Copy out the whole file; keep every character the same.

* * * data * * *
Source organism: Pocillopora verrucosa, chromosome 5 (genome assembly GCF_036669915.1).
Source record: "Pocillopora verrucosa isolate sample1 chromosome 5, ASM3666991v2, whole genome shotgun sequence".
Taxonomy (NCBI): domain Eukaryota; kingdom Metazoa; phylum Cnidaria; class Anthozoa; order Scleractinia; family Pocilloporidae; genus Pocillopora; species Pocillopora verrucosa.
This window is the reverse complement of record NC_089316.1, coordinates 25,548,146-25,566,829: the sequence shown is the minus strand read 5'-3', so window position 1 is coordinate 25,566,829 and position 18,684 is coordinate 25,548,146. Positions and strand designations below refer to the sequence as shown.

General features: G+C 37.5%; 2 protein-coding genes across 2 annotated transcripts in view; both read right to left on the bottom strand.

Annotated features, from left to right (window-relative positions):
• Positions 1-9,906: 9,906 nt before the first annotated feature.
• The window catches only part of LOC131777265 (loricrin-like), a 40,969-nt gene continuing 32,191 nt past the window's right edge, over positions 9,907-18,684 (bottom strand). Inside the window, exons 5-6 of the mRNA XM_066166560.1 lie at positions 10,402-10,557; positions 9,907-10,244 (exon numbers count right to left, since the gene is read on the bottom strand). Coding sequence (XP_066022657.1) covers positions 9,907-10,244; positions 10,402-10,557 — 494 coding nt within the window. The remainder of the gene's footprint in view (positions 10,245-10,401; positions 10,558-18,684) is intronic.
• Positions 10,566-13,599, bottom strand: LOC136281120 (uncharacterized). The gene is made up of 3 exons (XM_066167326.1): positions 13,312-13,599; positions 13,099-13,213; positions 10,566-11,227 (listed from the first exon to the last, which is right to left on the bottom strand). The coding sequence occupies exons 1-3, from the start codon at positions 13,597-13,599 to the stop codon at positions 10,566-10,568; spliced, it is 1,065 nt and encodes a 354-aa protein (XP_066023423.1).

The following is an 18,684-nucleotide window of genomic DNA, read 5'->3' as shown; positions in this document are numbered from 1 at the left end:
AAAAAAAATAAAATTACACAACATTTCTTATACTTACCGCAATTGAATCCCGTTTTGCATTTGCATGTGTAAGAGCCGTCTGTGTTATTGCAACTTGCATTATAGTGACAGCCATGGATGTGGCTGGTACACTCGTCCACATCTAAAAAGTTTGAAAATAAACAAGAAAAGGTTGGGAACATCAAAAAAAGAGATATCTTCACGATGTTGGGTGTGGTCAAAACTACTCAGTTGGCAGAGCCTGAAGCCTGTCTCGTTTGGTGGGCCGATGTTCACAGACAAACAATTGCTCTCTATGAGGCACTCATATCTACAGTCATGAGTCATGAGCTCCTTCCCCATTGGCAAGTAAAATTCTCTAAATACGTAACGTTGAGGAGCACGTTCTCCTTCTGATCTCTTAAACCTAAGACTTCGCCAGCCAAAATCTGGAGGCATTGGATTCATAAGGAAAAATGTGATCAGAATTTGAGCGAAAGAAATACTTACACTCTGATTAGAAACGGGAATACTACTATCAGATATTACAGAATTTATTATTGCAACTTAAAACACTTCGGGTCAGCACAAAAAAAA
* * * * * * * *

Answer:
Source organism: Pocillopora verrucosa, chromosome 5 (genome assembly GCF_036669915.1).
Source record: "Pocillopora verrucosa isolate sample1 chromosome 5, ASM3666991v2, whole genome shotgun sequence".
Taxonomy (NCBI): domain Eukaryota; kingdom Metazoa; phylum Cnidaria; class Anthozoa; order Scleractinia; family Pocilloporidae; genus Pocillopora; species Pocillopora verrucosa.
This window is the reverse complement of record NC_089316.1, coordinates 25,548,146-25,566,829: the sequence shown is the minus strand read 5'-3', so window position 1 is coordinate 25,566,829 and position 18,684 is coordinate 25,548,146. Positions and strand designations below refer to the sequence as shown.

General features: G+C 37.5%; 2 protein-coding genes across 2 annotated transcripts in view; both read right to left on the bottom strand.

Annotated features, from left to right (window-relative positions):
• Positions 1-9,906: 9,906 nt before the first annotated feature.
• The window catches only part of LOC131777265 (loricrin-like), a 40,969-nt gene continuing 32,191 nt past the window's right edge, over positions 9,907-18,684 (bottom strand). Inside the window, exons 5-6 of the mRNA XM_066166560.1 lie at positions 10,402-10,557; positions 9,907-10,244 (exon numbers count right to left, since the gene is read on the bottom strand). Coding sequence (XP_066022657.1) covers positions 9,907-10,244; positions 10,402-10,557 — 494 coding nt within the window. The remainder of the gene's footprint in view (positions 10,245-10,401; positions 10,558-18,684) is intronic.
• Positions 10,566-13,599, bottom strand: LOC136281120 (uncharacterized). The gene is made up of 3 exons (XM_066167326.1): positions 13,312-13,599; positions 13,099-13,213; positions 10,566-11,227 (listed from the first exon to the last, which is right to left on the bottom strand). The coding sequence occupies exons 1-3, from the start codon at positions 13,597-13,599 to the stop codon at positions 10,566-10,568; spliced, it is 1,065 nt and encodes a 354-aa protein (XP_066023423.1).

The following is an 18,684-nucleotide window of genomic DNA, read 5'->3' as shown; positions in this document are numbered from 1 at the left end:
AAAAAAAATAAAATTACACAACATTTCTTATACTTACCGCAATTGAATCCCGTTTTGCATTTGCATGTGTAAGAGCCGTCTGTGTTATTGCAACTTGCATTATAGTGACAGCCATGGATGTGGCTGGTACACTCGTCCACATCTAAAAAGTTTGAAAATAAACAAGAAAAGGTTGGGAACATCAAAAAAAGAGATATCTTCACGATGTTGGGTGTGGTCAAAACTACTCAGTTGGCAGAGCCTGAAGCCTGTCTCGTTTGGTGGGCCGATGTTCACAGACAAACAATTGCTCTCTATGAGGCACTCATATCTACAGTCATGAGTCATGAGCTCCTTCCCCATTGGCAAGTAAAATTCTCTAAATACGTAACGTTGAGGAGCACGTTCTCCTTCTGATCTCTTAAACCTAAGACTTCGCCAGCCAAAATCTGGAGGCATTGGATTCATAAGGAAAAATGTGATCAGAATTTGAGCGAAAGAAATACTTACACTCTGATTAGAAACGGGAATACTACTATCAGATATTACAGAATTTATTATTGCAACTTAAAACACTTCGGGTCAGCACAAAAAAAA